This article was originally published in The Notebook. In August 2020, The Notebook became Chalkbeat Philadelphia.
Despite nationwide school closures and postponed standardized tests, College Board is moving ahead with Advanced Placement (AP) exams, scheduled for May 11-22. But students who have taken AP tests before will hardly recognize this year’s slate of exams, which have undergone significant modification.
Normally, an AP test consists of both multiple-choice and open-ended sections, lasts anywhere from an hour-and-a-half to four hours, and is administered in a classroom by a school official. This year, students will take AP exams online at home with the aid of their notes. To make up for this unavoidable open-note policy, College Board is nixing the multiple-choice sections of the exam and offering instead two free-response questions, with a 45-minute total time limit.
A spokesperson from College Board said that to be fair to all students, some of whom have had more class time than others, the exams will only cover material that most AP teachers have taught by early March. To ensure that all students have access to preparatory materials, College Board has provided free, live review sessions on the Advanced Placement YouTube channel that are taught by AP instructors across the country.
The College Board made the decision to move forward with AP testing in March, around the time it cancelled SAT testing for the rest of the spring. The company said it elicited feedback from 18,000 AP students on whether to administer the tests amid the coronavirus pandemic. Ninety-one percent of the respondents indicated that they did want to take their AP exams, despite the obvious obstacles to doing so.
But two Philadelphia School District students who are enrolled in AP classes — Brenae Warner, a junior at Academy at Palumbo, and Nayanna Fluellen, a sophomore at Central High School — said they’re frustrated that the College Board is still administering the exams.
“To give students 45 minutes for an AP exam isn’t really representative of what students have learned throughout the entire year,” Warner said.
Warner is enrolled in AP Statistics and AP English Language & Composition. Based on the score distributions from College Board, AP Statistics has been one of the harder exams — less than 15% of test-takers score a 5, the highest mark that a student can earn on the exam’s 1-to-5 scale — and the new format has made preparing for the exams a lot harder, Warner said.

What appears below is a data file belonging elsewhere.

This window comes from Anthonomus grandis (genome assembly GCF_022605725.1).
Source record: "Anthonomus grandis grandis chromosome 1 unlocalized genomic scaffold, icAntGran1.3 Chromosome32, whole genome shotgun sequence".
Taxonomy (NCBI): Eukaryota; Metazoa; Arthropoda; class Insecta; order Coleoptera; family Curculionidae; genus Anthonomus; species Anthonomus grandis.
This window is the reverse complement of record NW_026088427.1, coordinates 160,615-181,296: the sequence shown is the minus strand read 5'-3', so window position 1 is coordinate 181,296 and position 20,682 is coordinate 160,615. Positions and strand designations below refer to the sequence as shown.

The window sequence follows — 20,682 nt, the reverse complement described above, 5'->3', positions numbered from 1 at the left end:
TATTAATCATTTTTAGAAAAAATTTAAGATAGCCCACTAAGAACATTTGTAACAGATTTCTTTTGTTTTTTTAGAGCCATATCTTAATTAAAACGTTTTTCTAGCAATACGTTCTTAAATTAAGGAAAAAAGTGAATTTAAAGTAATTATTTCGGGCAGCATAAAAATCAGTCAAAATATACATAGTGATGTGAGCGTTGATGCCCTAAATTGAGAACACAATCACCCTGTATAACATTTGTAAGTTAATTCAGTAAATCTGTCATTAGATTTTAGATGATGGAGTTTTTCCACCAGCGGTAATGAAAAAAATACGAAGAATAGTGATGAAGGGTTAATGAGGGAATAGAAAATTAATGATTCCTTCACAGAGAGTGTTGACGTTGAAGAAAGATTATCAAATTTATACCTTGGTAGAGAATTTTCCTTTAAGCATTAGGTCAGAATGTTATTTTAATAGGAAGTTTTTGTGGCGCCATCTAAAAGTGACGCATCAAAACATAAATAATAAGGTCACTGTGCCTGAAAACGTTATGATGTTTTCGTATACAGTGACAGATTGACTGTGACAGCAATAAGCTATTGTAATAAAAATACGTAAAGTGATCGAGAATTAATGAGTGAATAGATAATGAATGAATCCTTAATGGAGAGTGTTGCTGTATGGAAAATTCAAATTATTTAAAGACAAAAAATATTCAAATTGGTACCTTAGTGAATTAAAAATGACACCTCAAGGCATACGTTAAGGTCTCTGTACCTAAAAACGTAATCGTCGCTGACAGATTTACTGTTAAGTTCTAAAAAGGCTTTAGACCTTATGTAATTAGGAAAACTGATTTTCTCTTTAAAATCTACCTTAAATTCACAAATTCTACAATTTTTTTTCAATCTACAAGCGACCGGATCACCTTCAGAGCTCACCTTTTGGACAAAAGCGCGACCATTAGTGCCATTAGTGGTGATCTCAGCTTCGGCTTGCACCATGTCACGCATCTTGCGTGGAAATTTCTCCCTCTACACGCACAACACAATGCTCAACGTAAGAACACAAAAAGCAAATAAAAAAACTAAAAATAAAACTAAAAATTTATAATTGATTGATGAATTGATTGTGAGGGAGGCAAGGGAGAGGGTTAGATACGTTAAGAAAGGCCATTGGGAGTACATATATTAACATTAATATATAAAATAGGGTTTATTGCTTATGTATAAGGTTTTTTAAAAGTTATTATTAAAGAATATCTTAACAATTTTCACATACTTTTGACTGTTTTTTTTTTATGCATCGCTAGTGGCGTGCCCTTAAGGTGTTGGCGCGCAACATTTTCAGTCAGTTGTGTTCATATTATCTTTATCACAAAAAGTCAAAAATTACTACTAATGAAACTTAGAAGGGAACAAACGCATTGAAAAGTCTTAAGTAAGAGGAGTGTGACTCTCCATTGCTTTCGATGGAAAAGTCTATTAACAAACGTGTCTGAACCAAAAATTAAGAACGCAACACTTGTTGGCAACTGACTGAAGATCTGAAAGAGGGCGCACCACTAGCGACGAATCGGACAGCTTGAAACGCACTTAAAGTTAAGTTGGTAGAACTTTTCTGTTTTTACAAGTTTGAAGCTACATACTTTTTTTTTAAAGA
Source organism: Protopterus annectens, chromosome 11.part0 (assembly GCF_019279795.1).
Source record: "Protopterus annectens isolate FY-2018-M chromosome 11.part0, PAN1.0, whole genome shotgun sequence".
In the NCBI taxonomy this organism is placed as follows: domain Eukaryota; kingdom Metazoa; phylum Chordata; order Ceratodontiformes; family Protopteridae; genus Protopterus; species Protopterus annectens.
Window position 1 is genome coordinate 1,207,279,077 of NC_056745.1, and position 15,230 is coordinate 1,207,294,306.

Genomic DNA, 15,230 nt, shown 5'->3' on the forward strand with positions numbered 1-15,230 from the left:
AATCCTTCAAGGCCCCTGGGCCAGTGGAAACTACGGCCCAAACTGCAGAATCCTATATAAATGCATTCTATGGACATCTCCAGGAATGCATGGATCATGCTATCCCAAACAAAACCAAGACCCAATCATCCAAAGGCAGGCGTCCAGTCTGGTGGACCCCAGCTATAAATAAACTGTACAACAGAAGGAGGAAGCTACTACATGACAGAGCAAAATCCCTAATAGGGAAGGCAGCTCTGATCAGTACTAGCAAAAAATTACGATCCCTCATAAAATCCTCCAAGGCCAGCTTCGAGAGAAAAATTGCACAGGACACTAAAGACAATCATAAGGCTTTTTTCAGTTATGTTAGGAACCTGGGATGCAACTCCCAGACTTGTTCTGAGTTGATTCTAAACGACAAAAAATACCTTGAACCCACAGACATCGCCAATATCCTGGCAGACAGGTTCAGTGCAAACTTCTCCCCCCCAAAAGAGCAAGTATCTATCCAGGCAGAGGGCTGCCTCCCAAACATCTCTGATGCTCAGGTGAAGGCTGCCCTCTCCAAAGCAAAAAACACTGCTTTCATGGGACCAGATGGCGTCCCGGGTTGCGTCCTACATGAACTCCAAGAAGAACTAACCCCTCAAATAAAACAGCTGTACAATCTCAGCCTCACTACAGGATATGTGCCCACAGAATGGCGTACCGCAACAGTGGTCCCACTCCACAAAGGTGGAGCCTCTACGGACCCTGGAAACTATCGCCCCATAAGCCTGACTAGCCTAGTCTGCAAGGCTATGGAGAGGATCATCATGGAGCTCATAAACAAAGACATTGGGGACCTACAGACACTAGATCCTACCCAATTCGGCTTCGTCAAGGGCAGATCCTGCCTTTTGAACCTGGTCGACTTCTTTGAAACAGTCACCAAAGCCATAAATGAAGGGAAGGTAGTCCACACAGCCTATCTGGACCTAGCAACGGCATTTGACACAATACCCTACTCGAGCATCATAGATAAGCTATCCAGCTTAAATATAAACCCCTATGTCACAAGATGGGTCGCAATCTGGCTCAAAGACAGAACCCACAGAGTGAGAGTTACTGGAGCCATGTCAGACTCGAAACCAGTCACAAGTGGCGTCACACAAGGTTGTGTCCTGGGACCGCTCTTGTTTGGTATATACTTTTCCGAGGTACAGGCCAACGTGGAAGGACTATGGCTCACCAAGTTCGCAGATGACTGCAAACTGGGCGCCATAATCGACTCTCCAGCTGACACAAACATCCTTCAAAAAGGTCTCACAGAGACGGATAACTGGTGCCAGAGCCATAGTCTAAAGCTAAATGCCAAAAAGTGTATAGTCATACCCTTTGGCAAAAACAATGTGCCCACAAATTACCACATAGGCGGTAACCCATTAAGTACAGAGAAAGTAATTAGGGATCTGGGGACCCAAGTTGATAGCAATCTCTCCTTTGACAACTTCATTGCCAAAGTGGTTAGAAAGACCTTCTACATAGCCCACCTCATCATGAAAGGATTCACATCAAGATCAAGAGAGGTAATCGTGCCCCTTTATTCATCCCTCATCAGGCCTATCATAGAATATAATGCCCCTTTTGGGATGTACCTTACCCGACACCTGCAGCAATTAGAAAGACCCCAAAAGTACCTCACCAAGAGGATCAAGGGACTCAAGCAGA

On previous AP exams, students would automatically have a one-in-four chance of answering a multiple-choice question correctly. But on the free-response section, which replaces the multiple-choice section this year, test-takers not only have to know the material that’s being asked, they also have to apply the concepts. It’s nerve-wracking to not have multiple choice anymore to cushion the free-response section, Warner said.
According to Fluellen, not only are the questions harder, but the College Board website that administers the exams is difficult to use. Students have five minutes to submit each question. Fluellen says she’s nervous that she won’t be able to finish or submit her exam by the deadline.
“It makes me really anxious because I feel like I’m not going to have enough time to complete it and earn the points,” Fluellen said.
Warner and Fluellen have a lot riding on these exams. Qualifying scores on AP tests pay dividends for students attending college — literally. Most universities offer freshmen the opportunity to place out of introductory-level courses if they have high enough AP scores — usually a 4 or 5. For students, that can mean a savings of several thousand dollars.
“I want to get the credit,” Fluellen said. “I come from a family that can’t afford the costs of [college].”
“Passing these exams could save me a lot of money,” Warner said. “But now I’m worried I’m not going to pass.”
Both Warner and Fluellen said their schools don’t require them to take AP exams, but they feel pressured to do so anyway because their families lack the financial resources to pay for college. And at Warner’s school, Palumbo, if students don’t take the test, they cannot take other AP classes the following year.
Warner fears that colleges might not give out course credit for high scores because of the untested new format.
The Notebook asked spokespeople from the University of Pittsburgh, University of Pennsylvania, and Temple University — popular destinations for AP students in the Philadelphia School District — whether they would still offer course credit for AP exams, given the changes to the testing format. A Temple spokesperson said no changes to AP-credit policy were on the horizon. A Penn spokesperson said that no adjustments have been made, but that the policy hasn’t been finalized yet. A Pitt spokesperson did not respond in time for publication.
The College Board website stated that its representatives have spoken with hundreds of admissions officers and that they’re “confident that the vast majority of higher education institutions will award credit and/or placement as they have in the past.”
Regardless of whether colleges offer credit, Fluellen said, the new format isn’t doing students any favors.
“A part of me does see why College Board [is] still letting us do exams, because a lot of seniors are supposed to be going to college and this is their last chance to get credit,” Fluellen said. “But I feel like they should have formatted it differently so everyone can benefit.”